When we consider the Golden Globes, we often focus on the surprises: That time in 2011 when not only did the Hollywood Foreign Press Assn. nominate “The Tourist” for best picture — musical or comedy, but also its star, Johnny Depp, for lead actor.
While the nominations can seem mercurial, the long view shows that the HFPA generally reflects more middle-brow Hollywood tastes without too much foreign flavor. And, peering over our shoulders to last year, they ushered “Moonlight” and “La La Land” — best picture drama and best picture — musical or comedy, respectively — off to the Oscars for the biggest finish line fumble in Academy history. One can say that the swamis at the HFPA virtually anticipated the climactic Academy Awards snafu.
The biggest shocker this year on the film side is that the HFPA didn’t catch the industry’s wave of female empowerment and nominate a single woman for director honors, which remained a bastion of masculinity, primarily white. This is particularly troubling when five female directors made critically acclaimed films: Dee Rees (“Mudbound”), Greta Gerwig (“Lady Bird”), Patty Jenkins (“Wonder Woman”), Sofia Coppola (“Beguiled”) and Kathryn Bigelow (“Detroit”).
Giving the 75-year-old association the benefit of the doubt, perhaps this oversight was a time-lag issue. Certainly by next year, they will get with the program and hopefully will have even more female directors from which to choose. This is a learning curve and even the esteemed New York Film Critics Circle, which welcomed four new female members into the fold in 2017 and will honor legendary and lucid film critic Molly Haskell for lifetime achievement at its January awards dinner, added no new female members the prior year. We understand, men, it’s not easy letting go — of privilege.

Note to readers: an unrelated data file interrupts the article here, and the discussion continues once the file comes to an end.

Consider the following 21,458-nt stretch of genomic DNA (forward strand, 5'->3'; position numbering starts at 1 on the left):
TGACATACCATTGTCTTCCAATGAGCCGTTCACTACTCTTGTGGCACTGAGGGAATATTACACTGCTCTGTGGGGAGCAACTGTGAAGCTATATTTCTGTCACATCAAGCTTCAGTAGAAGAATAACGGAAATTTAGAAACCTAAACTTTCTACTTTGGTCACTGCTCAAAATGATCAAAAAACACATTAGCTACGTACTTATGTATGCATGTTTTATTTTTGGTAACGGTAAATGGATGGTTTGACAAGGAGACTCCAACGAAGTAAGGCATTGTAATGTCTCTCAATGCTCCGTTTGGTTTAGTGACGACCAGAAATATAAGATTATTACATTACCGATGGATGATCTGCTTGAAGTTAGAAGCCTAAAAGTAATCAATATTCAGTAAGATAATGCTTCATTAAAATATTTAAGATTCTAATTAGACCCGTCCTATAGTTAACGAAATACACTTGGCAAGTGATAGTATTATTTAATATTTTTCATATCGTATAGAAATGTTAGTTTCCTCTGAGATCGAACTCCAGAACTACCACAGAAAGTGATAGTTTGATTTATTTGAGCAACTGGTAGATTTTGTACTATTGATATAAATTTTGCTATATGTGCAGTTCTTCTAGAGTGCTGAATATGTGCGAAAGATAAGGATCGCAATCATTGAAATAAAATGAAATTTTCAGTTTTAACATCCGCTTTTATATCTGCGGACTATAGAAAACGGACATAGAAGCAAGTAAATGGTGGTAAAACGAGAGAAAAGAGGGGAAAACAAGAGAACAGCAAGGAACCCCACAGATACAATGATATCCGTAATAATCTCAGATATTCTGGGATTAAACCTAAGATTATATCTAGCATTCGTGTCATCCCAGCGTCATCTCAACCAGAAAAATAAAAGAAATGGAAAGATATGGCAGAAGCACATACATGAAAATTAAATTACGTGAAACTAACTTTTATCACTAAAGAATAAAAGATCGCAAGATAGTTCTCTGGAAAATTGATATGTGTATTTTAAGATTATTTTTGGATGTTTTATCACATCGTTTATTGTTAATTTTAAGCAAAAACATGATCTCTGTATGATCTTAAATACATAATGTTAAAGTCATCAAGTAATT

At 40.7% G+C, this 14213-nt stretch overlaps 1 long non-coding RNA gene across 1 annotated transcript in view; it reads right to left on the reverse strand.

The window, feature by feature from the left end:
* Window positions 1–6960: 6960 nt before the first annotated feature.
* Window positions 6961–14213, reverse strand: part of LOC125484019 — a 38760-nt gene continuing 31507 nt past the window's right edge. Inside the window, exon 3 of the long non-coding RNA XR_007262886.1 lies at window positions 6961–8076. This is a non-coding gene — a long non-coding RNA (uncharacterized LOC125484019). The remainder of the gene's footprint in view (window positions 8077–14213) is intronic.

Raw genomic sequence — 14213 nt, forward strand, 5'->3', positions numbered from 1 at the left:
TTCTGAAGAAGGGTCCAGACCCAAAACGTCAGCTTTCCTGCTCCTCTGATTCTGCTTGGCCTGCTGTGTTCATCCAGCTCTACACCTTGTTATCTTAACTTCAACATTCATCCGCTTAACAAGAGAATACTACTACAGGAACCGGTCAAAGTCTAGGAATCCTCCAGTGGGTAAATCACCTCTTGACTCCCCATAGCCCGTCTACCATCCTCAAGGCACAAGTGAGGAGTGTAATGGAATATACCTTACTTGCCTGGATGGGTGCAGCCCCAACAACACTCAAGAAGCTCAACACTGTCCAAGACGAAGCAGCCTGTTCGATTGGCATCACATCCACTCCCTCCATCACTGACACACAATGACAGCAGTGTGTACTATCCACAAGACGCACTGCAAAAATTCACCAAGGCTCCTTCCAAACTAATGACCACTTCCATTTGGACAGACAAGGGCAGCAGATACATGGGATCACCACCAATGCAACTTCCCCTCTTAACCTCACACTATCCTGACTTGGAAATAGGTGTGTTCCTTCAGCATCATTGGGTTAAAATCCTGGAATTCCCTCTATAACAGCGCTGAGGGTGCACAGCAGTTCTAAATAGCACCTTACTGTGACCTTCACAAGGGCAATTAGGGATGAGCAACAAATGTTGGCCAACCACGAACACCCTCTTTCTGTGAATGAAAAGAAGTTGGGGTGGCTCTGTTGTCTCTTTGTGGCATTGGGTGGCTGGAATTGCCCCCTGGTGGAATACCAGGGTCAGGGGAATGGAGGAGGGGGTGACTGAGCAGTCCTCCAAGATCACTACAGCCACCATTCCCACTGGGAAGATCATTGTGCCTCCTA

The HFPA managed to acknowledge Hollywood’s sexual harassment plague by “overlooking” evergreen TV favorites Kevin Spacey (“House of Cards”) and Jeffrey Tambor (“Transparent”). And, in a surprise maneuver, the HFPA nominated Spacey’s last-minute replacement, Christopher Plummer, for Ridley Scott’s revamped kidnap thriller “All the Money in the World.” (If that doesn’t put an exclamation point on the concept that eight-time nominee and one-time winner Spacey is persona non grata, what does?)
Occasionally, the out-of-left-field surprises highlight performances that have been overlooked in early prognostications. Consider last year when the HFPA nominated Aaron Taylor-Johnson for supporting actor, as opposed to his favored “Nocturnal Animals” co-star Michael Shannon. Topping off the surprise, Taylor-Johnson defeated eventual Oscar winner Mahershala Ali (“Moonlight”). And, yet, while Taylor-Johnson apparently did a lot of personal wooing of HFPA members, the proof is in the performance: he was utterly transformed in Tom Ford’s neo-noir; an easy-going Brit playing a murderous Texas thug. So, good call, Globes.
Ditto this year’s lead comedy actor nom to Ansel Elgort. Trained as a dancer, and accessible as an actor, his underappreciated broken-boy performance drove the sweet summer hit “Baby Driver” to a global $227 million take. Elgort’s a surprise — and a welcome one.
Some choices leave us wondering what they were thinking, including Lasse Hallstrom’s limp “Salmon Fishing in the Yemen” (remember that one?) that earned a best picture — comedy or musical in 2012, along with a nomination for its lead actress, Emily Blunt.